Intravenous lipid emulsions in term infants: Impact on laboratory and clinical outcomes and long-term consequences

Corina Hartman*, Raanan Shamir

*Corresponding author for this work

Research output: Contribution to journalArticlepeer-review

3 Scopus citations

Abstract

Parenteral nutrition (PN) in term newborns and older infants is often required for nutritional support for temporary or permanent intestinal failure from any reason. Lipid emulsions (LEs) are an essential source of high-density energy, essential fatty acids, and fat-soluble vitamins. Depending on the fatty acid type, LEs may also have significant immunomodulatory effects. All LEs, starting with soybean oil-based LE and subsequently with medium-chain triglycerides-, olive oil- and fish oil-based LEs, have been investigated in newborns and infants. Laboratory data (mainly liver enzymes, plasma lipid profiles and some metabolic markers) have been investigated for some LEs. The outcome of intestinal failure-associated liver disease after switching to new fish oil-based LEs has been sporadically reported. Long-term outcome data have only looked at the relationship between PN and mortality/morbidity, especially liver disease, and a few studies have looked at growth. There are no controlled studies in this age group that investigated the relationship between different types of LEs and long-term outcomes. In spite of their contribution to understanding the use and indications of various LEs as well as their advantages and adverse effects, most studies in newborns and infants have been observational or retrospective, and the investigated population has been heterogeneous, either in terms of the degree of maturation, age or diagnoses. High-quality studies, preferably randomized and controlled, in this particular population are needed, especially with the widespread use of PN and the emergence of new LEs.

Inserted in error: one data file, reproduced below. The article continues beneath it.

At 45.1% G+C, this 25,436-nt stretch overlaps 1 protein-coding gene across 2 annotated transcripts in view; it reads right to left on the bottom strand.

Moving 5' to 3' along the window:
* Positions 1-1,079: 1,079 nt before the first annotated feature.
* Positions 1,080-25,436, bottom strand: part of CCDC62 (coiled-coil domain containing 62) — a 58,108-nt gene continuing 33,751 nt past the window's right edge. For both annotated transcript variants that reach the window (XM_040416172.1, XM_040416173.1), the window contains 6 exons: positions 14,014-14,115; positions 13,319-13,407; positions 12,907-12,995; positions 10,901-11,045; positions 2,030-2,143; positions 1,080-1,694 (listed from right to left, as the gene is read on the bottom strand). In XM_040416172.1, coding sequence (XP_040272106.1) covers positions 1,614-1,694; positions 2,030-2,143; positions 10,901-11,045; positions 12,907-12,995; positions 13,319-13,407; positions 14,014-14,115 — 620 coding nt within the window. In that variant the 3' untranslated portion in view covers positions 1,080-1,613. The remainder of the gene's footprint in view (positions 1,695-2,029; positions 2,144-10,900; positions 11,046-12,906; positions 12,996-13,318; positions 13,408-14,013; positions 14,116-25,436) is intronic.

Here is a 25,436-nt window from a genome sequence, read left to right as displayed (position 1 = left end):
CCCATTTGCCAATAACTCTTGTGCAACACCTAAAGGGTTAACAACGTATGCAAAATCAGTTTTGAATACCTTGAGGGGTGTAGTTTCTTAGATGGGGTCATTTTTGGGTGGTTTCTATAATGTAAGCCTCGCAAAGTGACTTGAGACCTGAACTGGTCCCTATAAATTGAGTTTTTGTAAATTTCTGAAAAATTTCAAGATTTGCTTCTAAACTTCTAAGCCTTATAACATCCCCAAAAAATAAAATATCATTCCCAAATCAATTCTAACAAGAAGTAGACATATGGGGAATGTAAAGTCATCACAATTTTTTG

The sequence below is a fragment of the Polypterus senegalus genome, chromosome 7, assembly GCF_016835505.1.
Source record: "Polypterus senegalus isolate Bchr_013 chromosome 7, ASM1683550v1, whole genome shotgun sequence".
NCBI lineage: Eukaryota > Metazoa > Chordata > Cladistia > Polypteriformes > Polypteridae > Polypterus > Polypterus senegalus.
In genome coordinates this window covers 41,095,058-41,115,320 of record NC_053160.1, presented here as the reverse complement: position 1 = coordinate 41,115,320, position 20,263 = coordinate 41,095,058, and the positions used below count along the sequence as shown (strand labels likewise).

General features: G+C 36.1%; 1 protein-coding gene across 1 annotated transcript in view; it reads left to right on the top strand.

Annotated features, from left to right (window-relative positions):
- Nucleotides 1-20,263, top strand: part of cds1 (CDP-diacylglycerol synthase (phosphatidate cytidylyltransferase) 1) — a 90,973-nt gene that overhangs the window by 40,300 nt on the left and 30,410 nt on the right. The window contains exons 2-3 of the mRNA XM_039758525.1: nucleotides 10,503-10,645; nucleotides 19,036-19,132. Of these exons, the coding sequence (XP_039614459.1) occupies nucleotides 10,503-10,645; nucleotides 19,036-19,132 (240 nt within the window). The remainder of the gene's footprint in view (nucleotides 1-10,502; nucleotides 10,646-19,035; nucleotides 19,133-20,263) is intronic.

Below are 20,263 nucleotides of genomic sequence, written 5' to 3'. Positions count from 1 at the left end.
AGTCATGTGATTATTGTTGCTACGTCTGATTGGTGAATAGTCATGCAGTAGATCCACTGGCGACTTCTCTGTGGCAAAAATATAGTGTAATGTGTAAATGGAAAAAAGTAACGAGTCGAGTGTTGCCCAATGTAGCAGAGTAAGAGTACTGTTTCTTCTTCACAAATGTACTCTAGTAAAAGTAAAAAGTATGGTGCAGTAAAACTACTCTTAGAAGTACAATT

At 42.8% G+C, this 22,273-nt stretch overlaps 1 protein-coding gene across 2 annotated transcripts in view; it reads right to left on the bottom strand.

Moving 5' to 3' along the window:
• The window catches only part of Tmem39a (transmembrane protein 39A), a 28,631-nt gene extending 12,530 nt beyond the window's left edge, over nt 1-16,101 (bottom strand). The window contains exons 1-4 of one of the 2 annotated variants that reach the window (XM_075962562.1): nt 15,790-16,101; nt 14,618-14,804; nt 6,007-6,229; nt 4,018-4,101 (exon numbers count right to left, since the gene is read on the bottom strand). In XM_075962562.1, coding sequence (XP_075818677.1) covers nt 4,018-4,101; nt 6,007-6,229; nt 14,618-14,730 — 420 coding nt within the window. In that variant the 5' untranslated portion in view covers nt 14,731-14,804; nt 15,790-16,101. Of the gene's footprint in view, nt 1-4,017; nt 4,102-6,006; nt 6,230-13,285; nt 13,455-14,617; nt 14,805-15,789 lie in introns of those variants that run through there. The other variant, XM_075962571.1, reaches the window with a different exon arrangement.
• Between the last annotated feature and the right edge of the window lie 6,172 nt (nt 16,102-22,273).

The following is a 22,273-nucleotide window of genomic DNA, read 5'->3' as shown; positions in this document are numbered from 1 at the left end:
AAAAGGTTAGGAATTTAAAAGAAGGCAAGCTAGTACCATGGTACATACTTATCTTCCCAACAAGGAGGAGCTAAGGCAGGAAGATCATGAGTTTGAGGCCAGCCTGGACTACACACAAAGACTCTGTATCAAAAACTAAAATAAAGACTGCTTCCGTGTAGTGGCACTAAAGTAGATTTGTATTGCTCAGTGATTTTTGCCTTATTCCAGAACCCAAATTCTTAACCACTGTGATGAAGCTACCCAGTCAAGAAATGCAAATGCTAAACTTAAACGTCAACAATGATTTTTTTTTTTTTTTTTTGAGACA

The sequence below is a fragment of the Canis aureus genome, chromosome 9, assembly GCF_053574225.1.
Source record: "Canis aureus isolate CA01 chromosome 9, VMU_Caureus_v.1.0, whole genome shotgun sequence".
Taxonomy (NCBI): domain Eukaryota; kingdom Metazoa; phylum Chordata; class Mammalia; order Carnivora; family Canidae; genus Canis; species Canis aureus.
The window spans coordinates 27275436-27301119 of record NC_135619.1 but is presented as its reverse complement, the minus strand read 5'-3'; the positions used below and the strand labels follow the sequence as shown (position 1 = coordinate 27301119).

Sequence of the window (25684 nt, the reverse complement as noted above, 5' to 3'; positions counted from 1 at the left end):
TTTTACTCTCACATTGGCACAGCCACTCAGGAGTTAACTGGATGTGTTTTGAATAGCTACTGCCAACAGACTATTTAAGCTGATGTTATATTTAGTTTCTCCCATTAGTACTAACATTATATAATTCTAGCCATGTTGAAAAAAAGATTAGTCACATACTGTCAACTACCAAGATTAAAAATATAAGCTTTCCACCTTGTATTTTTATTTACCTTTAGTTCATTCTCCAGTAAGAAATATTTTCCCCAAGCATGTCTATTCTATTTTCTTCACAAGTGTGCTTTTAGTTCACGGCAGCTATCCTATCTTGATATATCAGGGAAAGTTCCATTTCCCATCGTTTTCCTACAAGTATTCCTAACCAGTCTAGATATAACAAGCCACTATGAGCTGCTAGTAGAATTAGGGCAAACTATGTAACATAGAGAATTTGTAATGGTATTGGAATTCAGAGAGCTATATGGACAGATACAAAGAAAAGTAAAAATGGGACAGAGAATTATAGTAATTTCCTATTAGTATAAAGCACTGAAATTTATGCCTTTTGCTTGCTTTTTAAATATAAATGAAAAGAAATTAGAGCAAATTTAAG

Original languageEnglish
Pages (from-to)81-89
Number of pages9
JournalWorld Review of Nutrition and Dietetics
Volume112
DOIs
StatePublished - 2015

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